I had no idea what she was talking about. Then I looked at the drawing from her angle, and there it was: my best parrot ever. Today, I know this is a common trick for people learning how to draw. By drawing something upside down, your brain suspends the mental model of whatever you’re supposed to see, and you start observing light and darkness. You don’t draw what you know, you draw what you see.

Inaccurate Mental Models

Misperception is a wrong or incorrect interpretation of the world. It is a version of the world we perceive, interpreted through a lens of distortion. Using the mental model shortcuts, our brain interprets the world around us, so we get what’s important without spending too much conscious effort on figuring out everything. That's good. We can spend time on more valuable efforts. But sometimes, it is not a good "feature" to have.

The other problem with mental models is that they might not be correct in the first place. If you learn something the wrong way, for example, in sports or music, it is much more difficult to adjust later on. Things also evolve in the world, and our mental models may stay out of date.

Mental Model Mismatch

Finally, a common problem with mental models appears when there is a mismatch between reality and the selected mental model. This happens a lot in design. You expect a certain application to work one way, while the designers had a completely different idea. Mental model overuse (a kind of mismatch) happens when you master one mental model and you're trying to force it on every problem you see. For example, you learn about gamification and from then on you're solving every problem through gamification.

Reasoning With People

What do mental models have to do with misconceptions and myths? Our mental models explain how the world works, including learning. Since they are an integral part of how we interpret the world, people may have a strong emotional attachment to them. If the models are incorrect or inaccurate, you can’t just tell people to throw them away! The message may sound like you’re not only addressing something that is incorrect with how they see the world but their own identity. And when you get attacked as a person, you get defensive!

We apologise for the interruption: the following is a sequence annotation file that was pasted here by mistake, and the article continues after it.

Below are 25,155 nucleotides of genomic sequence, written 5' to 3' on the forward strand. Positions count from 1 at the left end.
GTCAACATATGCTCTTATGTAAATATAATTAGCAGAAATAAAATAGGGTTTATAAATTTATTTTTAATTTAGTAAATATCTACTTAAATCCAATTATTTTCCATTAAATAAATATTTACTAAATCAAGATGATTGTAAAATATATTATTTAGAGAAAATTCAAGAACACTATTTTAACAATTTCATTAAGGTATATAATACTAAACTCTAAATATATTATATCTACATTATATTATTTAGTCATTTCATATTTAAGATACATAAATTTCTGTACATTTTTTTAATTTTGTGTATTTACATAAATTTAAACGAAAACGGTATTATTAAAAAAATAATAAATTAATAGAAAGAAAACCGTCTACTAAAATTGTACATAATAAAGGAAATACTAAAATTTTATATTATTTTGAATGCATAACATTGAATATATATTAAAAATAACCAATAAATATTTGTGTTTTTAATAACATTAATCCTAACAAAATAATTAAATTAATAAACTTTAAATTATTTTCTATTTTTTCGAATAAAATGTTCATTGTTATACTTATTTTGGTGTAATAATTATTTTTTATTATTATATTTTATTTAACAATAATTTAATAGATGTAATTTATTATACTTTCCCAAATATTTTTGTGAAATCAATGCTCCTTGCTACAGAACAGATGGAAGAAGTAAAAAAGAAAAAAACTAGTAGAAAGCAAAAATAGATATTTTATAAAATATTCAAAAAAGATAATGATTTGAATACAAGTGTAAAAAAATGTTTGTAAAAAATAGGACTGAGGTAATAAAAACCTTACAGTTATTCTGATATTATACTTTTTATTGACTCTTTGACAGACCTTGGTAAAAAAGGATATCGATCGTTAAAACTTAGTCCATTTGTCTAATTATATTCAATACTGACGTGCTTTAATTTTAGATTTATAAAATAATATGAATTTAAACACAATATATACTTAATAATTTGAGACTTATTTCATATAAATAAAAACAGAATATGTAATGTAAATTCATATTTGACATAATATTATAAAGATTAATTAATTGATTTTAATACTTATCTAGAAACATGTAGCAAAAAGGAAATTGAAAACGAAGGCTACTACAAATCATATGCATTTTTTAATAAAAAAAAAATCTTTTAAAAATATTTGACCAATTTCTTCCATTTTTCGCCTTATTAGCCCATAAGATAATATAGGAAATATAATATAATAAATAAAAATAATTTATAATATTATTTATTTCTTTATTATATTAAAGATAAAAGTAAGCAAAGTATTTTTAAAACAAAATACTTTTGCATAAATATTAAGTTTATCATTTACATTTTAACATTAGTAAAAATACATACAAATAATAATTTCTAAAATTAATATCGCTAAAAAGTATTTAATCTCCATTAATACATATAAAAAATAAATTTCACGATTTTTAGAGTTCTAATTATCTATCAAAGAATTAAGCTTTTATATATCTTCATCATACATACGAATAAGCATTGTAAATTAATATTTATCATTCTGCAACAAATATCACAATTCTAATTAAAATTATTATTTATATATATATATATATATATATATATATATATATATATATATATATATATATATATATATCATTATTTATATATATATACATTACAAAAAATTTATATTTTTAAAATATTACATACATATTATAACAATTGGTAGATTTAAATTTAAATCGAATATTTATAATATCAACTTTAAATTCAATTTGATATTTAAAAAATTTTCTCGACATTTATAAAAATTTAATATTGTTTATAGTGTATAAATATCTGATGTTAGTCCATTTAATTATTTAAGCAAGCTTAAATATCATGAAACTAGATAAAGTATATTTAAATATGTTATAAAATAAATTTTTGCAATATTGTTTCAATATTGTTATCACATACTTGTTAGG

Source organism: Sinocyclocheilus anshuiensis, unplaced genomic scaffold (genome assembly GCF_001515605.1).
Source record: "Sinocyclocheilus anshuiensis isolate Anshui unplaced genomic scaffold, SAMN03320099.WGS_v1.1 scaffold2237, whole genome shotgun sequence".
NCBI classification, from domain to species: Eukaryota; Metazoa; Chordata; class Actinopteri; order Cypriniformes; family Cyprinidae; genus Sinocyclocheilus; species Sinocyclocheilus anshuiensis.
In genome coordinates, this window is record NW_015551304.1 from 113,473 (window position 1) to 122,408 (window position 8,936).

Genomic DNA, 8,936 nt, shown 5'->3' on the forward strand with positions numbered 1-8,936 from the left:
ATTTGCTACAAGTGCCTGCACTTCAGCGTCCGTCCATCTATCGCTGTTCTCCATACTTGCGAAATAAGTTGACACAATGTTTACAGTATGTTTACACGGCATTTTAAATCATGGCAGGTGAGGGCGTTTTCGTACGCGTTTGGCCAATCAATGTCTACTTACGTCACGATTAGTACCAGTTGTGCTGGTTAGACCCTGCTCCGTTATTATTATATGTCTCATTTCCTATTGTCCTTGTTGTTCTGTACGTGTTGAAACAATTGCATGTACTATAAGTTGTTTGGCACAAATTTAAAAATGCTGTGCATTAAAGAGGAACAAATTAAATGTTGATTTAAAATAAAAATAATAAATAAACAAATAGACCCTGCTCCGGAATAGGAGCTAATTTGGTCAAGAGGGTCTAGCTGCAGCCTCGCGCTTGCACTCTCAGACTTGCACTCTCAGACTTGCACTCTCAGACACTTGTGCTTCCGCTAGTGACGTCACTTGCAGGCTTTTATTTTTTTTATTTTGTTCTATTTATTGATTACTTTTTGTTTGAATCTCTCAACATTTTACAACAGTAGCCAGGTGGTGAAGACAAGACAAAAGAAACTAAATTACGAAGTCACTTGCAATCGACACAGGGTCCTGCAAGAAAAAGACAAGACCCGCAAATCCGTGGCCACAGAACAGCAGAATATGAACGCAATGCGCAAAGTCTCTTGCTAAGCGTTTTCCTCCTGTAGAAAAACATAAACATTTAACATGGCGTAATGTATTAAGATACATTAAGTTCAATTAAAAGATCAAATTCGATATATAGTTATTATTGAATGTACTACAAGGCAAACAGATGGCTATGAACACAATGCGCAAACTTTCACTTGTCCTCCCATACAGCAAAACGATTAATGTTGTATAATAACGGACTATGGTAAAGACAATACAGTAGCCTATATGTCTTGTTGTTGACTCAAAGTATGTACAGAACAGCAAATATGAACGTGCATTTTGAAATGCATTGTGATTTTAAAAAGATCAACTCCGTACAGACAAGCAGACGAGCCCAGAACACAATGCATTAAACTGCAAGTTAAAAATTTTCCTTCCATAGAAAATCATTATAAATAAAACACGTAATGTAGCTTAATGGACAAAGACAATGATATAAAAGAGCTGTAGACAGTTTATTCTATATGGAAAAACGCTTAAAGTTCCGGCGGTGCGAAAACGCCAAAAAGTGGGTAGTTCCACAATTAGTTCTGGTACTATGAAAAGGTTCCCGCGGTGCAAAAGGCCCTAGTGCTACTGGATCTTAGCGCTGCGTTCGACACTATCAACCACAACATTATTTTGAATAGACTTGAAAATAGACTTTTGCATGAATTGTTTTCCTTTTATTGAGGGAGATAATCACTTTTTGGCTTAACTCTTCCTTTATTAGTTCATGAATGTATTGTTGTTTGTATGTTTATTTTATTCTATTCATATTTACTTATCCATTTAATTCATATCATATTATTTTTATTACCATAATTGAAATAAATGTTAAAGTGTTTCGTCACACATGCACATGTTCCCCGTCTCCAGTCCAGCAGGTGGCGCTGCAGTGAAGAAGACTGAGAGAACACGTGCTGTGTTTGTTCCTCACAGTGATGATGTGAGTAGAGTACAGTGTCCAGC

In their mesmerizing book, The Enigma of Reason, authors Hugo Mercier and Dan Sperber explore how we, humans, like to believe that our decision-making process is based on reasoning, yet in reality, it is often illogical [4]. They use several examples of illogical thought processing. In one example, participants were still influenced by a story about a person after they had been told that what they read was utterly fictitious.

Think about that! First, you receive a piece of information as a fact. Then, you’re told that it was made up. Fake news. Ignore it. And still, that known "fake fact" will still have an impact on your thinking and decision-making after. Does this remind you of social media strategies in today’s world?

You're Wrong!

One of the great examples I often use to illustrate how careful we have to be with our own perception of the world is Adelson's checker-shadow. It is discussed in detail in The Enigma of Reason book as well.

Imagine if someone you don’t know (and therefore you may not trust) claims that on the checkboard below, tiles A and B are the same shade of gray.